Could it be that you’re not getting traffic to your page at all? Or are you getting traffic but no one’s booking a demo call? Perhaps, people are booking demo calls but aren’t converting. 

Pinpoint what’s wrong so you can figure out the options available to fix the situation. 

  1. Collect important information about the options available to you

The next step is to consult the team(s) experiencing the problem to get their opinions on the best ways to solve it. As you collect internal information, also consult external sources, including case studies, books, online sources, and research reports. You can also ask for advice from other business professionals and colleagues outside the company. 

  1. Identify the alternatives 

After consulting internal and external sources on potential solutions to your problem, you’ll probably be overwhelmed with information. In this case, analyze all the suggestions you get and choose only those that are applicable and relevant to your situation. These will be the alternatives you’ll have to choose from.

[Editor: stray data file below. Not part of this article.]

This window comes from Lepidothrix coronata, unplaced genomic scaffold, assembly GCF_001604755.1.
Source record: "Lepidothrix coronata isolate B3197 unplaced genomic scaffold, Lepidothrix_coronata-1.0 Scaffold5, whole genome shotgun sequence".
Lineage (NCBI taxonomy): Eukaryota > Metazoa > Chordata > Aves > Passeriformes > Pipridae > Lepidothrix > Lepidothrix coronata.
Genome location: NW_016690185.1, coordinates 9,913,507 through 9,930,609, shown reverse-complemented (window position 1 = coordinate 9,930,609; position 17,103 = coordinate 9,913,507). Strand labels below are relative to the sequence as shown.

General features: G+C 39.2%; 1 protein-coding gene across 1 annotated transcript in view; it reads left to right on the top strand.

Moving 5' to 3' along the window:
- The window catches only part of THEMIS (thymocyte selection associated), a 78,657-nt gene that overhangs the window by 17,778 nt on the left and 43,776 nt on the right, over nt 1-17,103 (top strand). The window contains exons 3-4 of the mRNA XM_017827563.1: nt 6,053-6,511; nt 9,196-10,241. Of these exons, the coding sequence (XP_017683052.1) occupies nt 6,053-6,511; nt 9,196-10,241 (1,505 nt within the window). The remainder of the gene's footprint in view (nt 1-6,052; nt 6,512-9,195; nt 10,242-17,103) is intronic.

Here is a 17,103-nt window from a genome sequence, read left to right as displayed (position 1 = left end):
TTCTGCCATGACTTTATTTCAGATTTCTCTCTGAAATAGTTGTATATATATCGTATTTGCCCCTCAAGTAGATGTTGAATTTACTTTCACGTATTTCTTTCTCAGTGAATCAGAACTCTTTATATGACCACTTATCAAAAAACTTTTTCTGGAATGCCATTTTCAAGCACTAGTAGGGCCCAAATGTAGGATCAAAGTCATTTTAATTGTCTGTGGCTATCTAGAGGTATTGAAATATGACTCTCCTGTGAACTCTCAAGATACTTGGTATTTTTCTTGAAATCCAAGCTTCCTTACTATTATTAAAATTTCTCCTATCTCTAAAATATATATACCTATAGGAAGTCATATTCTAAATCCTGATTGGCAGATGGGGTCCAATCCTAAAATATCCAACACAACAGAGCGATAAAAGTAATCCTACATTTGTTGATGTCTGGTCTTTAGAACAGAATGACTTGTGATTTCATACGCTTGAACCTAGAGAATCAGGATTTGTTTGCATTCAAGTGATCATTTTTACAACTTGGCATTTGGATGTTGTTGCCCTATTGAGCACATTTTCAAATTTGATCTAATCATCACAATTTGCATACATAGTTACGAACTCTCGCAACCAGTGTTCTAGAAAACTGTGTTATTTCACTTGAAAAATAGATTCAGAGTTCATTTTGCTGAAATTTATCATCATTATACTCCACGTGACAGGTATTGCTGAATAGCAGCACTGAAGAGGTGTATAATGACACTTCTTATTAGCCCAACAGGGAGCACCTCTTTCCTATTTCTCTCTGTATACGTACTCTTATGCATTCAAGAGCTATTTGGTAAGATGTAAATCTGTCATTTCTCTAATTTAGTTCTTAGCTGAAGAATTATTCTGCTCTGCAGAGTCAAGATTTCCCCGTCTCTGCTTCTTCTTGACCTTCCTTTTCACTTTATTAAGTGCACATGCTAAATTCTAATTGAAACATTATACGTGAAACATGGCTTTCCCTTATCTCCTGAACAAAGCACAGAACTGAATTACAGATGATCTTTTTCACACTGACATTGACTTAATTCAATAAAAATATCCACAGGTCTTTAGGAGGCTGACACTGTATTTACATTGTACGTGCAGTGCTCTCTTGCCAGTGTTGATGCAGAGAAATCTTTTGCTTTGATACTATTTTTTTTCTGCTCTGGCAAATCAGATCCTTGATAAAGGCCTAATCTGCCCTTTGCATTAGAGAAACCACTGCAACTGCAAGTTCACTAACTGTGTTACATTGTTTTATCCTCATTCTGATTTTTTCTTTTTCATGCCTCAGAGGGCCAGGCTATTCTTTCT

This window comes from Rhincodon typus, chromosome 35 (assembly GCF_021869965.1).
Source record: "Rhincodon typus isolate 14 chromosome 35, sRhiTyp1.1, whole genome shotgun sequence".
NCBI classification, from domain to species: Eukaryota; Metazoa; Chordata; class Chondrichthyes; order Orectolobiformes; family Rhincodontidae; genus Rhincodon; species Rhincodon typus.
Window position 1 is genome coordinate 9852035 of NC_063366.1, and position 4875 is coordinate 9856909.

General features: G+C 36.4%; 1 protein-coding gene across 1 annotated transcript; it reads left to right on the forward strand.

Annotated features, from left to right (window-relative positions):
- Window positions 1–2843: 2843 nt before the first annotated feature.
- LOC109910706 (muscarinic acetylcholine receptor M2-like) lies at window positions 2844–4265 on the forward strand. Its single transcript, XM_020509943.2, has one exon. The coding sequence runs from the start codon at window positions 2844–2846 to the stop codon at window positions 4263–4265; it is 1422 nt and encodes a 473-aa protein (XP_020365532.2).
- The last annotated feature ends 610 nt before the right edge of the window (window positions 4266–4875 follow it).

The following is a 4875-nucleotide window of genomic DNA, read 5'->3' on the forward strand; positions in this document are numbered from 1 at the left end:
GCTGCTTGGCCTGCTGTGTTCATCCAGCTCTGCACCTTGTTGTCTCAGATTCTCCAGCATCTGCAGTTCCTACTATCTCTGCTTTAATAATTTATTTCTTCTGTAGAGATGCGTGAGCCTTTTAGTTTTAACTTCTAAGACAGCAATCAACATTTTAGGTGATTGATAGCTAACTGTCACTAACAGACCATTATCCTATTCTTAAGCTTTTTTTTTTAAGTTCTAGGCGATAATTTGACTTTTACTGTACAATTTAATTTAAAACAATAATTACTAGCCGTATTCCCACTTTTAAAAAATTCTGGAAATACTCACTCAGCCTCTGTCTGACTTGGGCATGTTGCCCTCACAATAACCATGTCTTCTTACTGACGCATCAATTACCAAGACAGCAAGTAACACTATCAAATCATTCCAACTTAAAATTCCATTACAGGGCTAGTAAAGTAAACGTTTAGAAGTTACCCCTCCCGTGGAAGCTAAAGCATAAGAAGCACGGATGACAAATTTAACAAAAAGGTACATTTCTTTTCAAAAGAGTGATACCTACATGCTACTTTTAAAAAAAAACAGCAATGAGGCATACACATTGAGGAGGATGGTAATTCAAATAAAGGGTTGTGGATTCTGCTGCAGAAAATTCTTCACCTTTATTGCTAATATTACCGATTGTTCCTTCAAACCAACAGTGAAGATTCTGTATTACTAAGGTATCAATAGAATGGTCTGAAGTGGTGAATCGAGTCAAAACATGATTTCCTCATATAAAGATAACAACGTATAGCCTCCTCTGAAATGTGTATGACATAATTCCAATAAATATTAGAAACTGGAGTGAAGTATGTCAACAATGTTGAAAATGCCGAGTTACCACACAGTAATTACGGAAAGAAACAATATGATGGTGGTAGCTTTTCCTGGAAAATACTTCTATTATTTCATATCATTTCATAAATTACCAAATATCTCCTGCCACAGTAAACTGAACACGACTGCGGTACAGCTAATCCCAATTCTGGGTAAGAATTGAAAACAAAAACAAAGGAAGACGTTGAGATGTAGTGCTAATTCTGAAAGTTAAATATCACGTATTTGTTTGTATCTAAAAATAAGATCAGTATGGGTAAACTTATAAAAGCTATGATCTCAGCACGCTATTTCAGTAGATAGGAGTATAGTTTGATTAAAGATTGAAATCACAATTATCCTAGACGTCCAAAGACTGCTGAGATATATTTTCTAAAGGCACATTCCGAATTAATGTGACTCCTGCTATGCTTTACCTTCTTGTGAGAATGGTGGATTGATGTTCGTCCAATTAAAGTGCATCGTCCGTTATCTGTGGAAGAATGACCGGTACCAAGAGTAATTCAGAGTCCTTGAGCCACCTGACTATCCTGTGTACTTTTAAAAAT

For example, if your marketing team feels like they can expand their content marketing beyond just blog posts, other viable options could be video marketing, social media marketing, and paid advertisements.

  1. Think about the outcome of each option 

After laying out all relevant options, analyze them further to predict what the outcome of each one will be. Think about possible scenarios and determine the extent to which each option will solve the issue and help the company achieve its goals.